This is their second post-crisis crisis.
That’s right, teachers and principals were hoping a month ago that the covid restrictions would end, at least for a while, and that we could take a breather. Instead, another crisis is brewing and there is no doubt that teachers and other school staff are affected. The good news is that the Ministry of Education mobilized quite quickly. They mapped the terrain and succeeded in identifying legislative barriers that prevent schools from including children. A law was adopted very quickly, according to which children can be temporarily out of school in accordance with the framework educational program and the education of Ukrainian children can be adapted to their current needs. The news of the secondary school admission procedure is also good news. However, there are other things that, if passed into law, would be helpful.
Respect 14/2022: Ukrainians are changing Czechia
Some schools, for example, would like to partially educate children in Ukrainian if they have the staff. Today, however, according to the Education Act, they must apply for permission to study in a foreign language. By the way, the application for our school has been in the Ministry of Education for a month. We have agreed with many administrators that this legal requirement is completely unnecessary in today’s globalized world. If a school decides to teach, for example, two hours of mathematics per week in English (or in Ukrainian today), we do not see why the approval of the ministry is necessary. I also don’t understand why the legislation is only valid until next March. In schools, the school year is generally planned from September to August.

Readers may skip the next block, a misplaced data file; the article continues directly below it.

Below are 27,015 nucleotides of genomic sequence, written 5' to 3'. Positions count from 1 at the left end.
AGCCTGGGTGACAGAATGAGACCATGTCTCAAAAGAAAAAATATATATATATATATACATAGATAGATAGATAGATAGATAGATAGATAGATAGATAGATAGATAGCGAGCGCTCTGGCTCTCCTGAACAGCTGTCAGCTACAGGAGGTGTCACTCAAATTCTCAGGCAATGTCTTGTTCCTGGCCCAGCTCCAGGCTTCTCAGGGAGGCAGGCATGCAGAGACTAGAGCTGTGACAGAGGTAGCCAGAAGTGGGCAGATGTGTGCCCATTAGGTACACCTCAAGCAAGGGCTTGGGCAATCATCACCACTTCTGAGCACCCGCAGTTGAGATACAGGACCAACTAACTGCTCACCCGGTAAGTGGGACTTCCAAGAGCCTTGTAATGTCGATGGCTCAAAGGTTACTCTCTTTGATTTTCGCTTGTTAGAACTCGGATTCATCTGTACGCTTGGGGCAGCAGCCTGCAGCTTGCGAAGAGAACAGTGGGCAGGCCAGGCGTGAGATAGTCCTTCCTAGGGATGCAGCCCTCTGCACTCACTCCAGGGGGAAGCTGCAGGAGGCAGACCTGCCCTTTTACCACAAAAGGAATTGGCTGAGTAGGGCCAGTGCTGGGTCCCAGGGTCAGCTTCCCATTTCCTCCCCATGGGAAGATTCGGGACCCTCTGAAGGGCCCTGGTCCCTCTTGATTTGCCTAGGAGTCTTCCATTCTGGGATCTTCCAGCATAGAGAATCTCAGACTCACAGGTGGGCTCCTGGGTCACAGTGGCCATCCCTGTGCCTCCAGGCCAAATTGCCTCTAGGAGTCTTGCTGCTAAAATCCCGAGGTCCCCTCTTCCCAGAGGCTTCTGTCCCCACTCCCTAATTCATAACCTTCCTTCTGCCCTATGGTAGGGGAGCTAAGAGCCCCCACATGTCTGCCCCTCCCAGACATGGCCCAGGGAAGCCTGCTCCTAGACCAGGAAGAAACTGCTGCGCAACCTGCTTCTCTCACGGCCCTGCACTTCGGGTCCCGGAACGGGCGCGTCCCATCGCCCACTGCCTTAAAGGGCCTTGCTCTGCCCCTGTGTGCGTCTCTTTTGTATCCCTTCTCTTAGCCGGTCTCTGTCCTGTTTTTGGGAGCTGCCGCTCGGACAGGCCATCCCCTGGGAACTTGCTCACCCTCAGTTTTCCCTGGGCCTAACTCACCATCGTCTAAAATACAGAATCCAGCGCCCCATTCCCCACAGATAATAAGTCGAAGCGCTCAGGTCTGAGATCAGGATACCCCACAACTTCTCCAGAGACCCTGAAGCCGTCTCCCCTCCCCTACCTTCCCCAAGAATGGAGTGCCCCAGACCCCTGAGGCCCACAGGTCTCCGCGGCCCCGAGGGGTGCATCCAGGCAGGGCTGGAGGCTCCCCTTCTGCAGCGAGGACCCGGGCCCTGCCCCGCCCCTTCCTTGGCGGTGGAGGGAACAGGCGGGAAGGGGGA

If it is not yet possible to generalize, is it possible to at least describe the different types of approaches that schools have chosen in the current situation? Are there special classes for Ukrainian children in schools, or are they more integrated into regular classes?
We don’t have anyone in our database who would consider creating Ukrainian courses and planning to have them long term. As a rule, schools assume that if they have a Ukrainian group, it will be temporary for days or a few weeks – then the children will integrate into Czech lessons. Schools that have successfully hired a Ukrainian-speaking teacher or assistant consider teaching Ukrainian or a subject in Ukrainian. Some schools provide relatively intensive teaching of the Czech language, others approach it in such a way that when they give support to children in Czech lessons, they learn the language on the fly. And so far it seems to me that children can be integrated into Czech groups faster than we thought.
In other words – that the children are very adaptable and able to fit in quickly among Czech children?